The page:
WASHINGTON — Saudi Arabia is looking to find a way out of its devastating war in Yemen and the United States, the kingdom’s stalwart ally, can play a critical role, the International Crisis Group said Sunday.
The group, which researches ways to end conflicts, said the United States should appoint a special envoy and suspend most arms shipments to the Saudis with a promise to resume them once the kingdom ends its four-year offensive against Houthi rebels who control much of their southern neighbor.
The Saudi-led coalition “needs to stop thinking about how to eke out some notional victory and instead commit itself wholly to finding a political exit, regardless of whether that means empowering the Houthis more than it is comfortable with in the short term,” the group said in a study based on interviews with current and former officials in the United States and elsewhere.
“The US should lead the way by finding its own exit,” it said.
The report comes after Congress — alarmed by persistent civilian casualties and widespread hunger in Yemen, as well as Saudi Arabia’s killing of US-based writer Jamal Khashoggi — voted to cut off US support to the war effort.
US President Donald Trump, who has closely allied himself with Saudi Arabia, has threatened to veto the bill but has not yet done so.
Democratic Senator Chris Murphy, a leading critic of the Yemen war, said that even if Trump goes ahead with his veto, Congress can serve as a “bad cop” to pressure Saudi Arabia to change course.
“This is not a question of whether or not the coalition is going to defeat the Houthis; that question has been answered,” Murphy told a briefing on the report.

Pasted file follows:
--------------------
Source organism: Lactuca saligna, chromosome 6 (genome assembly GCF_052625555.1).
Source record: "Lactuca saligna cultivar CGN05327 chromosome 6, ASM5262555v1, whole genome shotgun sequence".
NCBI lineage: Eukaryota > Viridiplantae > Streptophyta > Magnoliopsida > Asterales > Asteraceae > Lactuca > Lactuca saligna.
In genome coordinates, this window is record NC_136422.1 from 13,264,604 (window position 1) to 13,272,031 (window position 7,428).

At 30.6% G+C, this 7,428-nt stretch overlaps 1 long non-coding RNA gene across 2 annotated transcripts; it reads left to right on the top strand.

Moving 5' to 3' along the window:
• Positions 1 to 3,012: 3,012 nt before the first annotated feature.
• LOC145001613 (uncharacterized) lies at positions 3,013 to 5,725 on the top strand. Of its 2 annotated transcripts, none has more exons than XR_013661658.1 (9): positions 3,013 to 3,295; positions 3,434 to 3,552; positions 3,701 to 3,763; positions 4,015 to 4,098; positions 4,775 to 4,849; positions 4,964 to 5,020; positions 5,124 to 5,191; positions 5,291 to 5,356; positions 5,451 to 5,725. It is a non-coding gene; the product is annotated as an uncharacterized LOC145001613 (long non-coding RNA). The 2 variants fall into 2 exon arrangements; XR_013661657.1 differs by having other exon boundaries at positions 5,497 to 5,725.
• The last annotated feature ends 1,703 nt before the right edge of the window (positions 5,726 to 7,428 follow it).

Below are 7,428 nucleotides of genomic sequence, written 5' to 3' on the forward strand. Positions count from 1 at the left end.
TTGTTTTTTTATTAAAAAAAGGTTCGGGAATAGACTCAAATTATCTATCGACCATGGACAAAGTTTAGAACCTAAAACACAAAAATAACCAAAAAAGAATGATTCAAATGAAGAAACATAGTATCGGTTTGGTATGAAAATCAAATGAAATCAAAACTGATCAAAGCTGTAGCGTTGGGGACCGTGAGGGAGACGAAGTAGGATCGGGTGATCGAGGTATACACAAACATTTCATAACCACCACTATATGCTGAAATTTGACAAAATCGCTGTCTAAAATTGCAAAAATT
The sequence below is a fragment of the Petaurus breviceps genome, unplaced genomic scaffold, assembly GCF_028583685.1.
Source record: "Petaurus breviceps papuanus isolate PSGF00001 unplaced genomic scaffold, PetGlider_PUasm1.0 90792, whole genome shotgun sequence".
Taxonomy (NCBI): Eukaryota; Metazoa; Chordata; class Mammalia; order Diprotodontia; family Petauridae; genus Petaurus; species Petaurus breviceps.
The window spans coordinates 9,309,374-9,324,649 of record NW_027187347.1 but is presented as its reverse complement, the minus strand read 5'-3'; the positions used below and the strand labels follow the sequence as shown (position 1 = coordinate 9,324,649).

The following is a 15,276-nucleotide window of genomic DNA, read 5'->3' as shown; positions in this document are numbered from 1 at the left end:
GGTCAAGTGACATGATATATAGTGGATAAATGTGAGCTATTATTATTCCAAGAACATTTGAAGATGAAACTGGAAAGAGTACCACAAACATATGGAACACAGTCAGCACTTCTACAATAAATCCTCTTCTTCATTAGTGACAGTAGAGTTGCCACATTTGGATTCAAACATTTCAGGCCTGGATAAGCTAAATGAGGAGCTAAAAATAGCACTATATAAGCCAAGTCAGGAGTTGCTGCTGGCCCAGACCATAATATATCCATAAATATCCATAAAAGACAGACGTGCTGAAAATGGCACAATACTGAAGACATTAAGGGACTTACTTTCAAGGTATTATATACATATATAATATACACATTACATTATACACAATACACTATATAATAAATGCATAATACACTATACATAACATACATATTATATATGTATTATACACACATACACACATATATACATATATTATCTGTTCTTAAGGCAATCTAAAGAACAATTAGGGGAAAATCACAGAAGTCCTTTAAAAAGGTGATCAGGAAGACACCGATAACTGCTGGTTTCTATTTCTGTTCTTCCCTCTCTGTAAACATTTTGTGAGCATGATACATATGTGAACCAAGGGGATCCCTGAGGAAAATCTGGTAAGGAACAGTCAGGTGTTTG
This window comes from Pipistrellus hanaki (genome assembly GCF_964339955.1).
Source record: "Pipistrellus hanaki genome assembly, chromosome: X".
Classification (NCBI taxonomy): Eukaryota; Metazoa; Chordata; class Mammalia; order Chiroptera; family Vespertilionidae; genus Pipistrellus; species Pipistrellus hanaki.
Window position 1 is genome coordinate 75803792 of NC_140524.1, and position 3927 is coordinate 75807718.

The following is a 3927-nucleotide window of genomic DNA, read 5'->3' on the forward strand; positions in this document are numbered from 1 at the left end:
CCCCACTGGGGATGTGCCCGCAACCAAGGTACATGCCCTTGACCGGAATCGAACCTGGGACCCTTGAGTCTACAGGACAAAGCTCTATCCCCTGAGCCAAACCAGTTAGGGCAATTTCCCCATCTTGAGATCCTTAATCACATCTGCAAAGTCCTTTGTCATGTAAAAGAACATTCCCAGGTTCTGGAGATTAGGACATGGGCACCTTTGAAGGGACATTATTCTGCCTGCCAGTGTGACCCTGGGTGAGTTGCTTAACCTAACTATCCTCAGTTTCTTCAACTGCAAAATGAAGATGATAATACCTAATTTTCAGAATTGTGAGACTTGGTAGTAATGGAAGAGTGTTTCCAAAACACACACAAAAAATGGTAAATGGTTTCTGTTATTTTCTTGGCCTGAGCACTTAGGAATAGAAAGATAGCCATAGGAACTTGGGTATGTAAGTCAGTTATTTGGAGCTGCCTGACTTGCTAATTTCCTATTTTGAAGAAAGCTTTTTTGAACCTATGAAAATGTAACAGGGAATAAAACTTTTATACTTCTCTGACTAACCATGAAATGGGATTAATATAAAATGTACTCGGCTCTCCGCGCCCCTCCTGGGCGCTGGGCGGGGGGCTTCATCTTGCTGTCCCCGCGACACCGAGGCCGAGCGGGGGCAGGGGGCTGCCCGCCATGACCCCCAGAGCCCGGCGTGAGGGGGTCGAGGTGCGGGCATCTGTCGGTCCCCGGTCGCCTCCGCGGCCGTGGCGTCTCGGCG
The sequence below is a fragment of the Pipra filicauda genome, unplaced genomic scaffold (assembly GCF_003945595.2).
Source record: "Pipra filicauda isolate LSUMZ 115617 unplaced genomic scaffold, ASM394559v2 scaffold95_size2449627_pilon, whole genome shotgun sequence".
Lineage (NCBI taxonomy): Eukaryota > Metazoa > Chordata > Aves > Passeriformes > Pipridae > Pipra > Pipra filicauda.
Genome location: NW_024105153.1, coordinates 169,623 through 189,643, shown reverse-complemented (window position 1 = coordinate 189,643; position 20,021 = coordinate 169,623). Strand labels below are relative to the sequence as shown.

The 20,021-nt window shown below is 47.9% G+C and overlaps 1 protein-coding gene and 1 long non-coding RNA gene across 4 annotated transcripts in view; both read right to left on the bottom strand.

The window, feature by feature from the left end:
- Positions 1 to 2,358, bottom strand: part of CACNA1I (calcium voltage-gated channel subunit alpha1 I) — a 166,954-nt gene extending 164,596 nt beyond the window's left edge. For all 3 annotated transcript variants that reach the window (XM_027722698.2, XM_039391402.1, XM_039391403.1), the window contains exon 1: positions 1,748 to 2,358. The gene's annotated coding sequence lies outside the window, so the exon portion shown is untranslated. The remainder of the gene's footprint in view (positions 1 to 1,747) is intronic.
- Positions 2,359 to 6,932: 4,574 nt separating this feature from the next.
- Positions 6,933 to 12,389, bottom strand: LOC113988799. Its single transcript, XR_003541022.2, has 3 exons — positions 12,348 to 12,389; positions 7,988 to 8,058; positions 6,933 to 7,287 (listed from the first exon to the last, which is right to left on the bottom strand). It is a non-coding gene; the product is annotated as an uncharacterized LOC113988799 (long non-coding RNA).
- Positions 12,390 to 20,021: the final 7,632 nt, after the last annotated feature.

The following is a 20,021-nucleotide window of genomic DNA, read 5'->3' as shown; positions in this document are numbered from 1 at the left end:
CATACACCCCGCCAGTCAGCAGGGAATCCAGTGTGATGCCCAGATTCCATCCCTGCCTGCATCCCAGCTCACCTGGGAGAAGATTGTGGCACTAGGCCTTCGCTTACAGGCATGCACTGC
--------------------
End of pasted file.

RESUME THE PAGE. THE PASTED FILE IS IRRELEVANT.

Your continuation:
“The Houthis are going to play a substantial and significant role in the future governance of Yemen, so it is a matter of deciding how the Saudis will live with that in a way that doesn’t threaten their long-term security interests.”
Trump has sided with the Saudis in part because they say they are trying to prevent a victory by rival Iran, which has supported the rebels who share religious kinship with the Shiite clerical regime in Tehran.
But the International Crisis Group said the calculation was reversed, with Iran in fact benefiting the longer the conflict persists, with the Saudis sapped of resources and reputation at a minimal investment by Tehran.
“I think they see that they need to end it (but) they don’t know how to end it,” Robert Malley, the group’s president, said of the Saudis.
The Saudis keep thinking “a little more military power and the Houthis will crack and then we’ll be able to end the war and Iran will be on its backfoot,” he said.
“But we have four years of evidence to disprove that.”